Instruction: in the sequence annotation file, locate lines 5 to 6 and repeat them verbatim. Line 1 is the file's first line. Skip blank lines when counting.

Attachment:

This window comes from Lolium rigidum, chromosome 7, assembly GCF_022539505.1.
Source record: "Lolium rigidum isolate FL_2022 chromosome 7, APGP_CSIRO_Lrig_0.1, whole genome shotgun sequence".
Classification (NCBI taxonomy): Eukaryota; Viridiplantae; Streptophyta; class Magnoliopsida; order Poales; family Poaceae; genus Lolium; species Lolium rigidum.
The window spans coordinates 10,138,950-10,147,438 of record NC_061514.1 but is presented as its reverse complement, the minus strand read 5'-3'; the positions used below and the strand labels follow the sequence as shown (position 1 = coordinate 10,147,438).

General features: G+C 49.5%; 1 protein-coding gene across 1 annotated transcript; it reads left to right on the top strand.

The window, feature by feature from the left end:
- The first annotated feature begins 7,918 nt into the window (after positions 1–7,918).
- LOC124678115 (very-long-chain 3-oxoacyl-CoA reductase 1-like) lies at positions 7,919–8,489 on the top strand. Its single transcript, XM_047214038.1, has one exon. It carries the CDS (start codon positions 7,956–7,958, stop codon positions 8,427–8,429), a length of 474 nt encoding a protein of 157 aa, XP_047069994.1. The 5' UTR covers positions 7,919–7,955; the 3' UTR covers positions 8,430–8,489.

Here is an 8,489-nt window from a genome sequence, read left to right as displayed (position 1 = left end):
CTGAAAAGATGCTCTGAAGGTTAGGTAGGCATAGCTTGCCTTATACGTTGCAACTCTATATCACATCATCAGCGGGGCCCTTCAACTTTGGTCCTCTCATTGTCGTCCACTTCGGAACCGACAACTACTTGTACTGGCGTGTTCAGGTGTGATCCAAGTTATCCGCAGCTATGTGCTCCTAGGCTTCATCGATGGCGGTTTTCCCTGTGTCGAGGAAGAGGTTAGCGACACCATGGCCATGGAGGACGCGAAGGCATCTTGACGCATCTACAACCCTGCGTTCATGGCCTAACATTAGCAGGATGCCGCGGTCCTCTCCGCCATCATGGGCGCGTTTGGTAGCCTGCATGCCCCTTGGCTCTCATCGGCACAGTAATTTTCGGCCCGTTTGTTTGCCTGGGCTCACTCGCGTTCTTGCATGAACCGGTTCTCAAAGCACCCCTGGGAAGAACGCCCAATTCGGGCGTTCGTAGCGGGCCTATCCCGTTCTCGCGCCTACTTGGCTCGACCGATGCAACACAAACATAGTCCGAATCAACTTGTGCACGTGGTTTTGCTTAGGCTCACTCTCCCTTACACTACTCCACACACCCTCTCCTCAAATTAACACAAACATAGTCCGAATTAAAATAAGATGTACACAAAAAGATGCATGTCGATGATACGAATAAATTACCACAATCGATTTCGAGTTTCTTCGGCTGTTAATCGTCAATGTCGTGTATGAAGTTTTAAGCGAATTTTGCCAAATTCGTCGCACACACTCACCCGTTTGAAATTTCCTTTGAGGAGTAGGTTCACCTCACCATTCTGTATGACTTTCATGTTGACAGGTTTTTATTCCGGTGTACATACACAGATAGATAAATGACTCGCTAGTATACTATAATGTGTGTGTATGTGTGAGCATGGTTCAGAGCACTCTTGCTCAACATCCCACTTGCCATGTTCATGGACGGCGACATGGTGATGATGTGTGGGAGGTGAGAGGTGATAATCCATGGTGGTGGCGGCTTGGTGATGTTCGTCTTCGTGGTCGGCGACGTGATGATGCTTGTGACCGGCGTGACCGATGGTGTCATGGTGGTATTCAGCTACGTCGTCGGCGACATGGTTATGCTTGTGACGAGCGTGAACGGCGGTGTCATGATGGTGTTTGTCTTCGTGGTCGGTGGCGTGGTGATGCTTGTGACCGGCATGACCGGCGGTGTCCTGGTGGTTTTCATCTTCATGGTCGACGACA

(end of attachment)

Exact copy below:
General features: G+C 49.5%; 1 protein-coding gene across 1 annotated transcript; it reads left to right on the top strand.

The window, feature by feature from the left end: